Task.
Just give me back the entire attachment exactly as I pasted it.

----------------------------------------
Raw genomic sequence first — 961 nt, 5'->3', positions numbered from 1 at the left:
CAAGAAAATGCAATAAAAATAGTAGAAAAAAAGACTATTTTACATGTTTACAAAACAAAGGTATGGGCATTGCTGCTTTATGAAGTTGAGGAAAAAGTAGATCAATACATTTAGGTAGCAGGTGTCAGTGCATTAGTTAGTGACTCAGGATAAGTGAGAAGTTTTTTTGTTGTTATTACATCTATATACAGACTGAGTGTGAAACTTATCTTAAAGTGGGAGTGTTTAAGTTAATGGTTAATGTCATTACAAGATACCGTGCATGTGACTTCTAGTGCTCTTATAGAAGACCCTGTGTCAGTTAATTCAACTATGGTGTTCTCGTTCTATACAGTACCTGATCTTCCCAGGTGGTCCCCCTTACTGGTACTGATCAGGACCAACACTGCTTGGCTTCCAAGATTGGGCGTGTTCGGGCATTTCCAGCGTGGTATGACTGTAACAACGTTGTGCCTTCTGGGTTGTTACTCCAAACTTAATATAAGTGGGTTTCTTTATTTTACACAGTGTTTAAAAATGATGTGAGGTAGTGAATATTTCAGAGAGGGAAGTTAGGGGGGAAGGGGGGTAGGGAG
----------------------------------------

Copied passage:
Raw genomic sequence first — 961 nt, 5'->3', positions numbered from 1 at the left:
CAAGAAAATGCAATAAAAATAGTAGAAAAAAAGACTATTTTACATGTTTACAAAACAAAGGTATGGGCATTGCTGCTTTATGAAGTTGAGGAAAAAGTAGATCAATACATTTAGGTAGCAGGTGTCAGTGCATTAGTTAGTGACTCAGGATAAGTGAGAAGTTTTTTTGTTGTTATTACATCTATATACAGACTGAGTGTGAAACTTATCTTAAAGTGGGAGTGTTTAAGTTAATGGTTAATGTCATTACAAGATACCGTGCATGTGACTTCTAGTGCTCTTATAGAAGACCCTGTGTCAGTTAATTCAACTATGGTGTTCTCGTTCTATACAGTACCTGATCTTCCCAGGTGGTCCCCCTTACTGGTACTGATCAGGACCAACACTGCTTGGCTTCCAAGATTGGGCGTGTTCGGGCATTTCCAGCGTGGTATGACTGTAACAACGTTGTGCCTTCTGGGTTGTTACTCCAAACTTAATATAAGTGGGTTTCTTTATTTTACACAGTGTTTAAAAATGATGTGAGGTAGTGAATATTTCAGAGAGGGAAGTTAGGGGGGAAGGGGGGTAGGGAG